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Study Finds Link Between Screen Time and Developmental Delays in Toddlerhood

A study published in the JAMA Pediatrics journal has highlighted the detrimental effects of giving babies phones or tablets as distractions, indicating that infants aged 1 who have 1-4 hours of daily screen time may experience developmental delays in areas such as communication, fine motor skills, problem-solving, and personal-social skills by age 2. The study, involving 7,097 children and conducted as part of the Tohoku Medical Megabank Project Birth and Three-Generation Cohort Study in Japan, underscores the potential risks of excessive screen time during early childhood.

Dr. Jason Nagata, an associate professor of pediatrics at the University of California, San Francisco, praised the study’s substantial sample size and follow-up duration, highlighting its identification of specific developmental delays connected to screen time. Children exposed to up to four hours of daily screen time by age 2 were up to three times more likely to experience developmental delays in communication and problem-solving skills. Those with over four hours were nearly five times more likely to have underdeveloped communication skills and twice as likely to exhibit inadequate personal-social skills and subpar fine motor skills by age 2. Elevated risks persisted in communication and problem-solving areas by age 4.

Dr. John Hutton, an associate professor of general and community pediatrics, noted the lack of research on screen exposure’s impact on young children, especially babies, and suggested that the findings could have global relevance. The potential negative effects on communication skills arise from limited dialogue opportunities, hindering language development. Additionally, screen use could undermine essential real-life interpersonal interactions crucial for nurturing social skills.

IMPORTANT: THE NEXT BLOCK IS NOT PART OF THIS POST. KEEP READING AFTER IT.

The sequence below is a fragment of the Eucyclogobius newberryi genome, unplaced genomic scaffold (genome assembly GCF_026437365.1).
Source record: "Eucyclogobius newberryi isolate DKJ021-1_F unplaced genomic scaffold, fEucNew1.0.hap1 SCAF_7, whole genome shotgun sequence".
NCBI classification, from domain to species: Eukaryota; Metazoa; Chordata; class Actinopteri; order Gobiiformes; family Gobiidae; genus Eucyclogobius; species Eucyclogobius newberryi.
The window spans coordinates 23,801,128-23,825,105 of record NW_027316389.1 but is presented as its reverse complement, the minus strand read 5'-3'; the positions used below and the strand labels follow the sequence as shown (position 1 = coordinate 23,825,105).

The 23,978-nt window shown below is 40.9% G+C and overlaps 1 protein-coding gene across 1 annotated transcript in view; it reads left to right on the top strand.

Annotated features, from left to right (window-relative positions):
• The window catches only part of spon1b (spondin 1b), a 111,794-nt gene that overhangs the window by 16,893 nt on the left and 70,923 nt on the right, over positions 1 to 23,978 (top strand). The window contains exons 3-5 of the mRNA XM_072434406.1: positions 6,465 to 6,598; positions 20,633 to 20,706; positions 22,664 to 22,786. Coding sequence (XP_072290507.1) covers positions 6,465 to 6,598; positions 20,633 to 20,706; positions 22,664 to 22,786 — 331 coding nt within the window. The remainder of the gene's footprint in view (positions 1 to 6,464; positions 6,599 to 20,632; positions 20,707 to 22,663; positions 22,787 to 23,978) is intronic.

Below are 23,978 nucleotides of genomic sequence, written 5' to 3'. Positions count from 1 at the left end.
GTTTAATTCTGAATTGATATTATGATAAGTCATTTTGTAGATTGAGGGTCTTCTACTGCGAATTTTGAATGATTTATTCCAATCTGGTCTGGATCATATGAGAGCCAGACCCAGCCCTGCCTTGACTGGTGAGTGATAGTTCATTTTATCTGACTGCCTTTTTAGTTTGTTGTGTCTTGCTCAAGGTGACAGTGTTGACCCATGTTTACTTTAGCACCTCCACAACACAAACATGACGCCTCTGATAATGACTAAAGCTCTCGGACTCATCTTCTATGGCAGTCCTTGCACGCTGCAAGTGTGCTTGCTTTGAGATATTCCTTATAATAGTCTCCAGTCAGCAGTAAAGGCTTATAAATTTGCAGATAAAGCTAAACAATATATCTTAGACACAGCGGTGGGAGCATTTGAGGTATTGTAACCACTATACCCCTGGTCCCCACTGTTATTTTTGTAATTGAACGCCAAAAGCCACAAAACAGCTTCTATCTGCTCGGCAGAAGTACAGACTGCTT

Passive screen viewing without interactive or physical components may contribute to sedentary behavior, hampering motor skill development. Using screens to pacify children might impede their ability to handle discomfort constructively. The study acknowledged other factors influencing child development, including genetics, adverse experiences, and socioeconomic circumstances.

Mothers of children with high screen time were more likely to be younger, first-time mothers with lower income, education, and higher rates of postpartum depression. The study’s limitations included potential parental reporting bias regarding screen time and developmental progress.

To provide healthier alternatives for keeping toddlers engaged, experts recommend offering books, coloring materials, toys, or educational content. If screen time is necessary, opt for educational content or video chats to facilitate social interaction. However, some online educational content may focus on rote memorization instead of practical knowledge application, which is more beneficial for real-world navigation.

Experts advise selecting longer videos over shorter clips to maintain attention and comprehension. They also stress being mindful of when screen time is used and suggest turning devices off when not in use. Parents should set an example by managing their own screen time, as children tend to mimic their behavior.

The American Academy of Pediatrics suggests evaluating screen time quality rather than just quantity and offers resources like a family media plan to establish healthy guidelines. In conclusion, the study underscores the risks of excessive screen time during early childhood, advocating for meaningful engagement and limited passive screen exposure to promote optimal child development.